McNeil also has an idea at the plate. He's able to lay off pitches out of the zone and foul off tough pitches when he needs to. It's not the most patient profile but his contact ability is legit. In another at-bat later in the game, McNeil broke his bat but was able to muscle the pitch to center field for a single. It takes real strength to do that.

Defensively, McNeil played second base and was capable of making all the plays. He backed up nicely on a sharp two-hopper hit directly at him and on another ball was able to range to his left, spin, and start a double play. He also turned a double play at second, and the arm seemed average. He didn't have to sprint down the line much so I didn't get to see his speed, but his first-step quickness seemed to be solid.

It was just one game, so the only firm conclusion I came away with was that, yes, you can get sunburned on a mostly cloudy 35-degree day in Binghamton, New York. But on the heals of his opening night home run and this viewing, the conversation about McNeil is starting to shift. You can see the previous projections above. If we add 40ish power into the mix, it make those projections more attainable and might raise the ceiling to a second-division starter.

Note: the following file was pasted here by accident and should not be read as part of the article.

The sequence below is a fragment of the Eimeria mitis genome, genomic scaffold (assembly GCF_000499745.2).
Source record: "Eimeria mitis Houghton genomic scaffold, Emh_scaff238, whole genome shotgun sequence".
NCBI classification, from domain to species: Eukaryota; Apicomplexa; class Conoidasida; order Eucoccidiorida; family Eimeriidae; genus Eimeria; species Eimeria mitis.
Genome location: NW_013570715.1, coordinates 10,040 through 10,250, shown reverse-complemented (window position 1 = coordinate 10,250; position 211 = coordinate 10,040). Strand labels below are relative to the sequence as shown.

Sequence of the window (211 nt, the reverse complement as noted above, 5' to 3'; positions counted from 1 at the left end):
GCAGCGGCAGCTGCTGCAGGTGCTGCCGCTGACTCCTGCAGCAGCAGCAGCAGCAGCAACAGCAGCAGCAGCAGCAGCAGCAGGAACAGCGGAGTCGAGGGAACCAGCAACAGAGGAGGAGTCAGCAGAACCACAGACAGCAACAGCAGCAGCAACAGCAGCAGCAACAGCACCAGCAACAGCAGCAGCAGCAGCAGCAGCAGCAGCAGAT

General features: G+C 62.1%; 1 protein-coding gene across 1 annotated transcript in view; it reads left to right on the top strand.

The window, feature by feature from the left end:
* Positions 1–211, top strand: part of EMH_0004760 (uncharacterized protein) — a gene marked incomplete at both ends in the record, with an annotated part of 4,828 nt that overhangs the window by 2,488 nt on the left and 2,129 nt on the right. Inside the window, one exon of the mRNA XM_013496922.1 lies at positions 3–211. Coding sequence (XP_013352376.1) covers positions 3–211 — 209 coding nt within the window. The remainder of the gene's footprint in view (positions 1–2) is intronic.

Other notes from Binghamton

We had it confirmed to us that Robert Gsellman's touching 98 MPH on opening night was a legitimate reading. This is an exciting development and will certainly be worth monitoring throughout the year. It was already a back-end-starter profile but this kind of velocity bump could, like McNeil, change the conversation around Gsellman.

Dom Smith was in the lineup for the game I saw but was unimpressive. It was only a few at-bats, so no conclusions to be drawn, but he was swinging through fat 89 MPH fastballs. I would like to tell you that the ball jumps off his bat, but he swung four or five times and missed on all but one, a lazy curve he was able to pull through the infield for a single. He also was none too pleased with a strike-three call from the home plate ump. In the field, he looked smooth around the bag with the only misplay being a ball to his right that he dove for but had it bounce off his glove. It's still early, and it is damn cold up there, but Smith will have to do more to get me excited about him.